Thursday, September 13, 2012

Foxy Ladies: The Weird, Kinda Sad Story of Fox Sisters

One of the things I find embarrassing to admit to myself is the fact that, well, I was not always the staunch skeptic that I am today. For some reason this bothers me way more than the fact that I liked New Kids On The Block, desperately wanted a spiral perm, and had an altogether humiliating childhood.

When I was in 4th or 5th grade, my mom bought me a Parker Brother's Ouija Board from Child World or Toys R Us or something and told me that one could use it to contact ghosts at slumber parties. At that time, I don't think I'd really decided one way or another if there was a life after death at that point- I was young so it seemed like it might be a thing. At the very least, I was way into ghost stories and Greek Mythology. My mom did the "Let's talk about ALL of the religions, and when you are an adult, you can pick one or none and that is your choice" thing. Which, you know, is exactly how you raise an atheist.

So, one night, my sister and I were playing with the Ouija Board in my bedroom, and we did the whole "IS THERE A SPIRIT HERE WHO WOULD LIKE TO TALK TO US" thing, and the pointy thing pointed to yes... and, oh, fuck it, long story short, my sister is a jerk who was moving it the whole time and completely, 100%  convinced me that I was definitely being contacted by the spirit of Fanny Brice. Which was very exciting, given that I watched "Funny Girl" practically every day after school.

I was so thrilled you would not even believe it. I told EVERYONE. Obviously this meant I was destined to totally take over vaudeville and dazzle the pants off of Flo Ziegfeld. My sister, however, did not tell me she was moving it the whole time until like, years later when I had pretty much forgotten about the whole incident and also given up on headlining the Orpheum Circuit.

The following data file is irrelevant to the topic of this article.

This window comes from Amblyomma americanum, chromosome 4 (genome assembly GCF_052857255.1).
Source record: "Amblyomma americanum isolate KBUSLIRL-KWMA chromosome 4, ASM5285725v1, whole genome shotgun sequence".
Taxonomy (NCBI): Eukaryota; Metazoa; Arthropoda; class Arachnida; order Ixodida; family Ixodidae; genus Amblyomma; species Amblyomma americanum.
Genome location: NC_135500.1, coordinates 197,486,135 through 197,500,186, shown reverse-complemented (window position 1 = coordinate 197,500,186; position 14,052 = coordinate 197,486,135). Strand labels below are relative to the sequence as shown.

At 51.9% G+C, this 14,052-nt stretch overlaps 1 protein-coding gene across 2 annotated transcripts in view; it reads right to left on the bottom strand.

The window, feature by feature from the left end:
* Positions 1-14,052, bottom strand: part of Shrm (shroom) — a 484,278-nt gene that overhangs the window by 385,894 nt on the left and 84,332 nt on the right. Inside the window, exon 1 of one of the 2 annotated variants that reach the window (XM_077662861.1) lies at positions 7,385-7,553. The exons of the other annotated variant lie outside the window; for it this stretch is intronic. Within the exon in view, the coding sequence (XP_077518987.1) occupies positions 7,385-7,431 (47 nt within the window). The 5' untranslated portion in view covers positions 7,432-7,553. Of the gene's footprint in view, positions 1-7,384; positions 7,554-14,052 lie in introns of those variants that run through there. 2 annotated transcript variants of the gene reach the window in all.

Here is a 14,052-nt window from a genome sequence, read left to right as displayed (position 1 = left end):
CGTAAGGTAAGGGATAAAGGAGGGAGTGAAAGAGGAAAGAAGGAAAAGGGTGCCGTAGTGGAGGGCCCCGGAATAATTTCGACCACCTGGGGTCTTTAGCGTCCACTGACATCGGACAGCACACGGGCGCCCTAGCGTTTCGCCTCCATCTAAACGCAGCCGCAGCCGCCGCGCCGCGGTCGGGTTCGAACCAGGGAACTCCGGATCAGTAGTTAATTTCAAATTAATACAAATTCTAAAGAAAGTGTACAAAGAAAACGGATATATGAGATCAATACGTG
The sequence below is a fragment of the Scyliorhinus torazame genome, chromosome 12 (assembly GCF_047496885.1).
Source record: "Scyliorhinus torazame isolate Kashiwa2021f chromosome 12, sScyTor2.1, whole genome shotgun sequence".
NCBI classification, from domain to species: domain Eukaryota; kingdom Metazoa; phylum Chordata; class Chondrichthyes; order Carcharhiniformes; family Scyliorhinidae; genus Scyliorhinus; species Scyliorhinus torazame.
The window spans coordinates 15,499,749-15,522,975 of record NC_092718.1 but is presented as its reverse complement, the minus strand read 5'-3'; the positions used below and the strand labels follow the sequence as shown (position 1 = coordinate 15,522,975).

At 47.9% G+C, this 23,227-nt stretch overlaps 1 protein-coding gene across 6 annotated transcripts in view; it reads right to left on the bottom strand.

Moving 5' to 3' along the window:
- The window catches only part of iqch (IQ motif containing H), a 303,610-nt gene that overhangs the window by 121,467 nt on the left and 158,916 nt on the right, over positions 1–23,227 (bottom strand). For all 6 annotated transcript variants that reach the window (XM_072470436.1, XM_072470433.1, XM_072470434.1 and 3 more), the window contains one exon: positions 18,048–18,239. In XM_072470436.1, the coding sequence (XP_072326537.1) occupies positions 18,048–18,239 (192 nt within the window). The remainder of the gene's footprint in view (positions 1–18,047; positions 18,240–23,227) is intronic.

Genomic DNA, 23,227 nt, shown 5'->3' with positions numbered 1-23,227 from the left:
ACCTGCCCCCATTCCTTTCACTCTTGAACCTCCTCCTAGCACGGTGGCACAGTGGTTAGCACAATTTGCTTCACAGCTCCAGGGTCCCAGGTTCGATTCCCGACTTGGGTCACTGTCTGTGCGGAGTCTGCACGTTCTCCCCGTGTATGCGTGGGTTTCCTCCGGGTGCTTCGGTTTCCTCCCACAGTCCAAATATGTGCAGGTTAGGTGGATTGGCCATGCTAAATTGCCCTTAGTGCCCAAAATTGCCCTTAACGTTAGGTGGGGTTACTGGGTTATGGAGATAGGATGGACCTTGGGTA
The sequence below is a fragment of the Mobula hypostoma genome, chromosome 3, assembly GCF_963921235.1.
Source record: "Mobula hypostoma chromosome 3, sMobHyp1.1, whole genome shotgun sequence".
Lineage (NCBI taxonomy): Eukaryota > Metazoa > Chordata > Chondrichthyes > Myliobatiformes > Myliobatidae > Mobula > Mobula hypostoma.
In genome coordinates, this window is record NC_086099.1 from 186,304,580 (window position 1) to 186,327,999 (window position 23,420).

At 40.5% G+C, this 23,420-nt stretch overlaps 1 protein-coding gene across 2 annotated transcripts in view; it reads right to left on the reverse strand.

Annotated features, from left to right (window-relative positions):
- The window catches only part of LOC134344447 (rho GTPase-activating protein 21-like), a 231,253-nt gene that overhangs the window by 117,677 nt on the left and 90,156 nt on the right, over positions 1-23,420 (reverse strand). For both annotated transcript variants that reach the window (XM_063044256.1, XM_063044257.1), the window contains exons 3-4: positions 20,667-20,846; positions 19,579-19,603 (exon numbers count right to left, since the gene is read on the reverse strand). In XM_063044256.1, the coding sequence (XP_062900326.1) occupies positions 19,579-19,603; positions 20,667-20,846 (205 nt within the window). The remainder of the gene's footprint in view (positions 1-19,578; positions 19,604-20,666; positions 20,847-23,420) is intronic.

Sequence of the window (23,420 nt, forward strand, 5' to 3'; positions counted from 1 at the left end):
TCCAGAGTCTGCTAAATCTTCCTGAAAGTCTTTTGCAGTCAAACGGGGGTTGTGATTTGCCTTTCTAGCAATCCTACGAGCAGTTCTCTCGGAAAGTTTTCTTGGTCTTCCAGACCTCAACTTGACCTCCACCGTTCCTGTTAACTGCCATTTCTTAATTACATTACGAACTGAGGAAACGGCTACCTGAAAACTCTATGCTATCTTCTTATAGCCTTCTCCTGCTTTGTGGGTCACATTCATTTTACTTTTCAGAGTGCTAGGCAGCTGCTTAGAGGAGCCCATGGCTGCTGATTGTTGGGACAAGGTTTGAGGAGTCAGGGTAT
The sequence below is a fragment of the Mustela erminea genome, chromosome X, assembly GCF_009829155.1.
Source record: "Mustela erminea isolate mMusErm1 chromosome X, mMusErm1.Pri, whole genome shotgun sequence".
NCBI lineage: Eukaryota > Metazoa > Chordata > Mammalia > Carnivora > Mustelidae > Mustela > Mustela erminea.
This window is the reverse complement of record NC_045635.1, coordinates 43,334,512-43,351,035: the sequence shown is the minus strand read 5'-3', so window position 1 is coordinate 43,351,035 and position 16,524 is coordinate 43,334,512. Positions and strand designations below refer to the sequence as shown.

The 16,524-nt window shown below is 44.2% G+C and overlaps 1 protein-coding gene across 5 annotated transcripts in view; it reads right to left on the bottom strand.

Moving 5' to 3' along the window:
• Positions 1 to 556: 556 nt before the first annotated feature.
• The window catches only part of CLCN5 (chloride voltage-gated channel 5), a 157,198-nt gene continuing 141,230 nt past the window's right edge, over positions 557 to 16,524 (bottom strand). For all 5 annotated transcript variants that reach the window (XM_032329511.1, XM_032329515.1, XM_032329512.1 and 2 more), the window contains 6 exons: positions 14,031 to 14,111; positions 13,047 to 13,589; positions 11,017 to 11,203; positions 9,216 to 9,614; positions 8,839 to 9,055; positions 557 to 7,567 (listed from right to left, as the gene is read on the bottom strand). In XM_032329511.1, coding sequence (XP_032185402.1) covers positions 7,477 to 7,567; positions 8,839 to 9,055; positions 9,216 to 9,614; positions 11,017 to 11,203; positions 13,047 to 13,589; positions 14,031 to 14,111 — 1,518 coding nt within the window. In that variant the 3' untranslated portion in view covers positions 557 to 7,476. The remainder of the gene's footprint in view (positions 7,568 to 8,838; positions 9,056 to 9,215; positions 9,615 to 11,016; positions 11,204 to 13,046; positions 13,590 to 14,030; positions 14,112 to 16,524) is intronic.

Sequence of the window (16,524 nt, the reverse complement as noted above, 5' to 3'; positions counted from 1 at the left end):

This is pretty much a normal thing that young girls do, because we're horrible people. I mean, do you really think that kids would still be playing "Light as a feather, Stiff as a Board" if there weren't shit tons of 12 year old girls lying about the fact that it TOTALLY WORKED at the last slumber party they attended? Probably not. Teenage girls are way into both fucking with people and pretending they have magical powers. The Fox Sisters were kind of like that.

Kate and Margaret Fox were raised in a small town that no longer exists in what is now Arcadia, NY, not too far from my hometown of Rochester- in Wayne County, where I could never go without getting lost because there are like, zero landmarks of any kind other than farm things which all look alike to me. Kate and Margaret, being 11 and 15, respectively, were, I guess, bored one day and decided to mess with their mom by dropping apples tied to strings on the stairs to sound like ghostly footsteps. Their trick worked, and their mother became convinced that the house was indeed haunted. Some time after that, the girls realized that they had the ability to crack their toes, the idea of which makes me feel gross all over. They convinced their mother that they were in contact with "the spirit" and decided that they would attempt to contact him some night after dinner. The plan was to do it and then tell their mother it was all a joke... but Mrs. Fox was super excited and, I don't know, maybe they didn't want to disappoint her. So she was like "OMG, spirit (which by that time was revealed to be a peddler who had 5 kids and had been dead for 2 years and was buried in their basement...), would you talk to us in front of our neighbors???" And the girls cracked their toes in agreement, not wanting to let the old bat down.

Soon, everyone in town was coming to the Fox house every night after dinner to hear some toe cracking and talk to some imaginary dead people. The girls became minor celebrities in town, prompting a prominent local attorney to write a pamphlet about the whole sitch. Crazily enough, one of the people this pamphlet reached was their older sister Leah, a 33 year old divorcee living in Rochester (HEY-O). Leah was amazed to find that this whole thing was going on back at the old homestead, especially since she had just read a book about how the dead were TOTALLY in contact with the living, and soon, an era would come where we were just all talking to the dead all of the time and the wall between this world and the spirit world would come a tumblin' down. Thus, she convinced her parents to let her take the girls back to Rochester with her.